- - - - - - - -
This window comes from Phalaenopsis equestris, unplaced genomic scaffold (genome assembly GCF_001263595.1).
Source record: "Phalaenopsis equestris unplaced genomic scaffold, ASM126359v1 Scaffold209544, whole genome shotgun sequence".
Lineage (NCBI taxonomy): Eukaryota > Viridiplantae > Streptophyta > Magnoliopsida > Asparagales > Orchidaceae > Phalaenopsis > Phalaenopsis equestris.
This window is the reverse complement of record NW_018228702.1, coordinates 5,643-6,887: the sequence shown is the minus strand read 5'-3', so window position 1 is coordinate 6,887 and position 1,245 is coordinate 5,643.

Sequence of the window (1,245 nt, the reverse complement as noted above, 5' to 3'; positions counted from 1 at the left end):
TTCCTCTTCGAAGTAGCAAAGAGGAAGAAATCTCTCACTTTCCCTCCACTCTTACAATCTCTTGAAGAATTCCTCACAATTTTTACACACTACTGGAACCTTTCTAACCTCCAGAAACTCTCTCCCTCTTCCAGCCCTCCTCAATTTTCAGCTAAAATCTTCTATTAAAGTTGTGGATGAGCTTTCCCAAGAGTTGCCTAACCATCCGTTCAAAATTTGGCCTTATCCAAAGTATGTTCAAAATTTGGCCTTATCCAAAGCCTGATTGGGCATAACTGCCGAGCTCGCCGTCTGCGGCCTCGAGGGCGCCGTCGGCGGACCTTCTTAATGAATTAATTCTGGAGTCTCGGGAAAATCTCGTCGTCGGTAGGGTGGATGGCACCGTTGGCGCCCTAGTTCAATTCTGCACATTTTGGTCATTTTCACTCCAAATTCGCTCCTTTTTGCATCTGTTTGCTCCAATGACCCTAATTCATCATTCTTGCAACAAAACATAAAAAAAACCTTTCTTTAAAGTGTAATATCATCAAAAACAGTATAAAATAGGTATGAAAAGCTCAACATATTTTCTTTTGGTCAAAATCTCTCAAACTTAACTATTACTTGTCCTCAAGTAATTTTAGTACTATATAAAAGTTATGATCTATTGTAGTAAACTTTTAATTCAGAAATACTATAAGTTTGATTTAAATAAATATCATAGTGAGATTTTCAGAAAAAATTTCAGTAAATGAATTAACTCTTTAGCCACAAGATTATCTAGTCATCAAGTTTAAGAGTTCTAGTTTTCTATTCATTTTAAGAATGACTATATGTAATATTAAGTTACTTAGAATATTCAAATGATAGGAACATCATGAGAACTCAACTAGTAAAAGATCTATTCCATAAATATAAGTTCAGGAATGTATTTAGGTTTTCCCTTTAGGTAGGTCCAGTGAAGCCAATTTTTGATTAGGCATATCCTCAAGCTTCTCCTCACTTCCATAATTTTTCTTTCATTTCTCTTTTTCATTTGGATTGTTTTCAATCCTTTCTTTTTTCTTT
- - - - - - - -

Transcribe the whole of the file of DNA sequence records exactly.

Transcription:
This window comes from Phalaenopsis equestris, unplaced genomic scaffold (genome assembly GCF_001263595.1).
Source record: "Phalaenopsis equestris unplaced genomic scaffold, ASM126359v1 Scaffold209544, whole genome shotgun sequence".
Lineage (NCBI taxonomy): Eukaryota > Viridiplantae > Streptophyta > Magnoliopsida > Asparagales > Orchidaceae > Phalaenopsis > Phalaenopsis equestris.
This window is the reverse complement of record NW_018228702.1, coordinates 5,643-6,887: the sequence shown is the minus strand read 5'-3', so window position 1 is coordinate 6,887 and position 1,245 is coordinate 5,643.

Sequence of the window (1,245 nt, the reverse complement as noted above, 5' to 3'; positions counted from 1 at the left end):
TTCCTCTTCGAAGTAGCAAAGAGGAAGAAATCTCTCACTTTCCCTCCACTCTTACAATCTCTTGAAGAATTCCTCACAATTTTTACACACTACTGGAACCTTTCTAACCTCCAGAAACTCTCTCCCTCTTCCAGCCCTCCTCAATTTTCAGCTAAAATCTTCTATTAAAGTTGTGGATGAGCTTTCCCAAGAGTTGCCTAACCATCCGTTCAAAATTTGGCCTTATCCAAAGTATGTTCAAAATTTGGCCTTATCCAAAGCCTGATTGGGCATAACTGCCGAGCTCGCCGTCTGCGGCCTCGAGGGCGCCGTCGGCGGACCTTCTTAATGAATTAATTCTGGAGTCTCGGGAAAATCTCGTCGTCGGTAGGGTGGATGGCACCGTTGGCGCCCTAGTTCAATTCTGCACATTTTGGTCATTTTCACTCCAAATTCGCTCCTTTTTGCATCTGTTTGCTCCAATGACCCTAATTCATCATTCTTGCAACAAAACATAAAAAAAACCTTTCTTTAAAGTGTAATATCATCAAAAACAGTATAAAATAGGTATGAAAAGCTCAACATATTTTCTTTTGGTCAAAATCTCTCAAACTTAACTATTACTTGTCCTCAAGTAATTTTAGTACTATATAAAAGTTATGATCTATTGTAGTAAACTTTTAATTCAGAAATACTATAAGTTTGATTTAAATAAATATCATAGTGAGATTTTCAGAAAAAATTTCAGTAAATGAATTAACTCTTTAGCCACAAGATTATCTAGTCATCAAGTTTAAGAGTTCTAGTTTTCTATTCATTTTAAGAATGACTATATGTAATATTAAGTTACTTAGAATATTCAAATGATAGGAACATCATGAGAACTCAACTAGTAAAAGATCTATTCCATAAATATAAGTTCAGGAATGTATTTAGGTTTTCCCTTTAGGTAGGTCCAGTGAAGCCAATTTTTGATTAGGCATATCCTCAAGCTTCTCCTCACTTCCATAATTTTTCTTTCATTTCTCTTTTTCATTTGGATTGTTTTCAATCCTTTCTTTTTTCTTT